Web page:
Eastern Painted Turtle

Eastern Painted Turtle (my photo)

The eastern painted turtle is a small to medium turtle. Its shell, or carapace, is rather flat and is dark with orange markings along the lower edge. It's oblong in shape and smooth. The lower shell, or plastron, is orange The turtle's body is dark with yellow neck stripes and red stripes on the front legs. The carapace of painted turtles can be 4 to 10 inches long.

Eastern painted turtles range from southeastern Canada through New England. They are found in Atlantic coast states south to nothern Georgia and eastern Alabama. Other subspecies inhabit areas in the northern and western US- painted turtles are the most widespread turtles in North America. In Connecticut eastern painted turtles are found throughout the state in low-lying areas. They are the most familiar turtle here.

These turtles are highly aquatic. They prefer shallow, slow-moving streams and rivers with muddy bottoms and weedy shallow ponds.

Eastern painted turtles nest in May or June. A female digs a flask-shaped nesting cavity, about 4 inches deep, in sandy soil in a warm, sunny spot. She lays 2 to 20 elliptical eggs. After laying she may push leaves and grass over the spot to camouflage it. One of the rare times a painted turtle leaves the water is to locate a nesting site. Females are vulnerable to being run over if they cross roads to find a good spot. They can produce 2 to 4 clutches annually in warmer climates, but produce 1 to 2 farther north. Incubation takes 10 to 11 weeks. Most of the hatchlings overwinter in the nest and come out in spring, usually at night. When they emerge they head for water. It is believed that the increased reflection of light from water surfaces into the night sky is what guides newly emerged turtles to water. Female turtles reach sexual maturity at 4 to 8 years, males at 2 to 4 years. An eastern painted turtle's lifespan is over 30 years.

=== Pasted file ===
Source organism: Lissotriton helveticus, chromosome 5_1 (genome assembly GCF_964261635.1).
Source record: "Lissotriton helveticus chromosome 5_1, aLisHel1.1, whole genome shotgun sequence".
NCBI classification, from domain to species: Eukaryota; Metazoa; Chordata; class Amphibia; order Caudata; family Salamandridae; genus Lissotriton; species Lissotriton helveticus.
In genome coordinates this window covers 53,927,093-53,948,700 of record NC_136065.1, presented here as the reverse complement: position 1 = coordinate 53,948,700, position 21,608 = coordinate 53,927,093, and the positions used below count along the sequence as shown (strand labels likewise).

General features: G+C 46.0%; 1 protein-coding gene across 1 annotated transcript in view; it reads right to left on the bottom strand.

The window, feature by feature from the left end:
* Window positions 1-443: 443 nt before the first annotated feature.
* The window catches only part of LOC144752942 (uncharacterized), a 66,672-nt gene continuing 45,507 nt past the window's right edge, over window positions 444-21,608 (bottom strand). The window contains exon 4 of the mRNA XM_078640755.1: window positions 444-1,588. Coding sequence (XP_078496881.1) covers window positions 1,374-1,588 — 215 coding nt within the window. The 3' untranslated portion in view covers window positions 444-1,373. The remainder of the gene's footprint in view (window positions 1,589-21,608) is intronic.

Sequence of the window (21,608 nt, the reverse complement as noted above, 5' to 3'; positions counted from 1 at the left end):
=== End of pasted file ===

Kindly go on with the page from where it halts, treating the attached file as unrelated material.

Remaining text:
The gender of baby painted turtles is determined by the temperature of the eggs during a particular stage of development. This is common for many turtle species. Low temperatures and high temperatures seem to produce all females while moderate temperatures produce all males. The temperature within a natural nest can vary, so a clutch can produce mixed gender babies.

These turtles hibernate for the winter buried in mud on the bottom of lakes, ponds or streams. These turtles are active for more of the year than many freshwater turtles, but in New England will spend at least 4 months in hibernation. Painted turtles are active during the day and sleep on the river bottom at night. They spend many hours of the day basking in the sun on partially submerged rocks or logs. Turtles cannot regulate their body temperature internally and must warm themselves in the sun. The turtles often bask in the morning, spend some time hunting food, then return to bask again in the afternoon. You often see several turtles piled atop one another on a favorite basking spot.

Painted turtles are omnivorous but young turtles tend to be more carnivorous while older turtles eat more plant matter.

Unlike most turtles, painted turtles shed the scales, or scutes, on their shells. One can sometimes see one with scutes that appear to be in the process of flaking off.